It’s all right, just done me hands at the doctors

A couple came into the shop together, but he tried to leave. She said, ‘No, stay, Frank’, and he did.

She said to me, ‘It’s all right, just done me hands at the doctors, Frank, do your hands’, and he did.

Then she said, ‘This is very nice here, but I’ll think we’ll go get a cup of coffee instead’, and they did. But they came back.

She loved books. ‘Vanity Fair, I loved that on the television, the blond guy. That actor, he was gorgeous, do you know the one?’ But I didn’t know it.  

‘I’ve read 22 biographies of the stars. Now that Yoko – she was a terrible, terrible person. It’s now wonder he was the way he was. It’s because she was terrible to deal with.’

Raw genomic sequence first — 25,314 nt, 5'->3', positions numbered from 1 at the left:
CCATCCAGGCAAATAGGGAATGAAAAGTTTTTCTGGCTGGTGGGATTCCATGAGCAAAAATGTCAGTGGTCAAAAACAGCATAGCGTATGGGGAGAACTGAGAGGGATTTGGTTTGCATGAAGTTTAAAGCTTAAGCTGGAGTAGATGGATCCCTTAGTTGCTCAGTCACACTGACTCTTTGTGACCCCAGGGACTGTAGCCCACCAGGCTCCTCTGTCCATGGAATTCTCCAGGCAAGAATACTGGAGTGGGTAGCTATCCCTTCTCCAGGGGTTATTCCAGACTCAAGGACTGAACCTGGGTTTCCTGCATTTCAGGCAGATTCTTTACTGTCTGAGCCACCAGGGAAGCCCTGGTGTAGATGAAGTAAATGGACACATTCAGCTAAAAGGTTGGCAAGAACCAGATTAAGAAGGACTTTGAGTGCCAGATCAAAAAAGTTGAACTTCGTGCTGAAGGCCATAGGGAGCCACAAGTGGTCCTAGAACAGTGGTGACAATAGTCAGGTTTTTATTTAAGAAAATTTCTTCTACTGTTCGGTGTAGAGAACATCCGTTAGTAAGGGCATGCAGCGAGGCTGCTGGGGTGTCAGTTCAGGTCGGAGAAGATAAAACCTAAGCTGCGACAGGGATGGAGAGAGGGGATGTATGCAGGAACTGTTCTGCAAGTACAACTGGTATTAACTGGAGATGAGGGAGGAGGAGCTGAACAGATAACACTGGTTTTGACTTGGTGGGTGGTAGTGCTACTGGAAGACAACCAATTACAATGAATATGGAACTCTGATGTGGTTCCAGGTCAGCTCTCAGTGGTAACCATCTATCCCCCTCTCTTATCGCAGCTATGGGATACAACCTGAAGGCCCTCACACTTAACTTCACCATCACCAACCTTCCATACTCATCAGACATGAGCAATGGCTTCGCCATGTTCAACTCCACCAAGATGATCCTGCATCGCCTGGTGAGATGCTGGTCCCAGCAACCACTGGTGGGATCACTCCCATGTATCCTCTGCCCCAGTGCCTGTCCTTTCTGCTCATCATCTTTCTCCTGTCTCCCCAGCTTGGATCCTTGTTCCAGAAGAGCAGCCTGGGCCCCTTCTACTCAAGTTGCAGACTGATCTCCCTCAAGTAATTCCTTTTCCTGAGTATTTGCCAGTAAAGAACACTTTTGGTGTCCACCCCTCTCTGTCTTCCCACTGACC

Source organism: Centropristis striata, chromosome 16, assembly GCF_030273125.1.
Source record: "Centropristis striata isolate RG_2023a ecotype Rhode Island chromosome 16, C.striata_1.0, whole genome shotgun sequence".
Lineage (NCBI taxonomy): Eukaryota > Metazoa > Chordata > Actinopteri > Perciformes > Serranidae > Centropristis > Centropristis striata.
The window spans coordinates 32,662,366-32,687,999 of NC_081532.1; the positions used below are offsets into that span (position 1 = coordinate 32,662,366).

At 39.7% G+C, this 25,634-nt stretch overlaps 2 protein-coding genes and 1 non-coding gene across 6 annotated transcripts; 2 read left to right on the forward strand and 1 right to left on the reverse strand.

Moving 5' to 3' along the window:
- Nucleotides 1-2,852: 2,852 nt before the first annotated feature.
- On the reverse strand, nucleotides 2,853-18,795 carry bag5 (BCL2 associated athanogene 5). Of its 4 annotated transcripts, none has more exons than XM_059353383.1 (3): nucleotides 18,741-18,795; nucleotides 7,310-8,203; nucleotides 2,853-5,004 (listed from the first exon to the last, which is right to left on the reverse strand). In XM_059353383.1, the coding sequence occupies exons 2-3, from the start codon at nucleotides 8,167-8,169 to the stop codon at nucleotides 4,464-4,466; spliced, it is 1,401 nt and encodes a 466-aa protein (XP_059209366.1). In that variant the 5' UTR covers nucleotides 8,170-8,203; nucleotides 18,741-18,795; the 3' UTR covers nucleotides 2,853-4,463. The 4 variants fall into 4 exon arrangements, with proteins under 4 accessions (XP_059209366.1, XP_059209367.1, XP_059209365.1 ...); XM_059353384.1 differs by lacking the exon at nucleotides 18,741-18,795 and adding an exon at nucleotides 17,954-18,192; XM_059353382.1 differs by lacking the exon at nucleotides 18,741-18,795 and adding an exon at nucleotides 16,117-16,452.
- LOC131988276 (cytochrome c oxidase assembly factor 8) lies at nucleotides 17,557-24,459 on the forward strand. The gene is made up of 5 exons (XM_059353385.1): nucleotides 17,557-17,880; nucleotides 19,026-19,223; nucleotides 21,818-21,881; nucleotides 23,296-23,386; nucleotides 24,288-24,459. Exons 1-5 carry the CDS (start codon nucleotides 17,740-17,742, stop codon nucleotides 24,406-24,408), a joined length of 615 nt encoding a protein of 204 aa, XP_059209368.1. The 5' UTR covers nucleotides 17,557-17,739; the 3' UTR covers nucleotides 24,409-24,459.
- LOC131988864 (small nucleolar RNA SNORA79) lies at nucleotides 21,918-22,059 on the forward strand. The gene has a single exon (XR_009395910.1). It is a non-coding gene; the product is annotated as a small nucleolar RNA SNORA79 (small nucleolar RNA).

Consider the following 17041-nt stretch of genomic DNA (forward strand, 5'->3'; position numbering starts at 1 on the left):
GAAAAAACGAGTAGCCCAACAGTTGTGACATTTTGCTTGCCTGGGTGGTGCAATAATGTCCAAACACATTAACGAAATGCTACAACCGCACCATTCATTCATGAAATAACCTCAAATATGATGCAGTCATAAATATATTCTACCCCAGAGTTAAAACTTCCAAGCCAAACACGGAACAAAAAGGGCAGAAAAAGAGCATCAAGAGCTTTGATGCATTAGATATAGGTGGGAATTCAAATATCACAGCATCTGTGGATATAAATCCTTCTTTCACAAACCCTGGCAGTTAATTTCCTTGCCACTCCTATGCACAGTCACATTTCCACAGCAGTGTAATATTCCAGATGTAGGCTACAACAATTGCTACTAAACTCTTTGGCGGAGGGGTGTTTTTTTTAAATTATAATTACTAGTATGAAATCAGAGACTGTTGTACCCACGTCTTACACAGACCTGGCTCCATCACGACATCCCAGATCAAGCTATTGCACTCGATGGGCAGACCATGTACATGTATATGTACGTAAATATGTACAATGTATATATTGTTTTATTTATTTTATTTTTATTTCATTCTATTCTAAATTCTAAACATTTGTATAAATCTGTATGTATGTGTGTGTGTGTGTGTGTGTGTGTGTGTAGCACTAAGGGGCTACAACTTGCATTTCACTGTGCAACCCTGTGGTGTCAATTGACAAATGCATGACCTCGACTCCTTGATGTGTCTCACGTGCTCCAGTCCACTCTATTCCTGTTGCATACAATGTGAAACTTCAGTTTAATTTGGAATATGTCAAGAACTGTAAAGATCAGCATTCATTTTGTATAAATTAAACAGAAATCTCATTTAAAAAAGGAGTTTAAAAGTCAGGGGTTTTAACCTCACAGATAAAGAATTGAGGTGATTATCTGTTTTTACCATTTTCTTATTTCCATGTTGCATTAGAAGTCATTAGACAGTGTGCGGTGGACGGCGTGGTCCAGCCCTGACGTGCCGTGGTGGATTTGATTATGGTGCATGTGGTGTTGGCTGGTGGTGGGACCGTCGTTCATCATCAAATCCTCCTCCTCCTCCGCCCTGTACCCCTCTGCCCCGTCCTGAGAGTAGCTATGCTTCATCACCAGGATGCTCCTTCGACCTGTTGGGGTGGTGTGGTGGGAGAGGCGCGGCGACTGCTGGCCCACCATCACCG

She stood at the counter, dignified and straight and kind, and told me about various things. She bought Vanity Fair, a biography of Vanessa Redgrave, David Copperfield, The Harp in the South, The Constant Gardener and Pinocchio. Then she turned to find Frank, but he had left the shop.  

She said, ‘He’s got hearing aids, but I swear he still can’t hear anything, especially me.’

I thought that this was probably true. She darted out of the shop, was swift in the doorway, she flitted past the window to their parked car. Here, through the window I could see Frank, leaning against the passenger side, smoking.

She said loudly, ‘Frank, you have to pay for the books, that’s what I said, remember.’

He said, ‘I’m ready. Where’s your stuff?’

They came back in, and she picked up her books from the counter, he handed me a credit card. She sighed and frowned, but he looked unperturbed. He winked, paid, and said, ‘All done Mrs.’

Illustration by Marius van Dokkum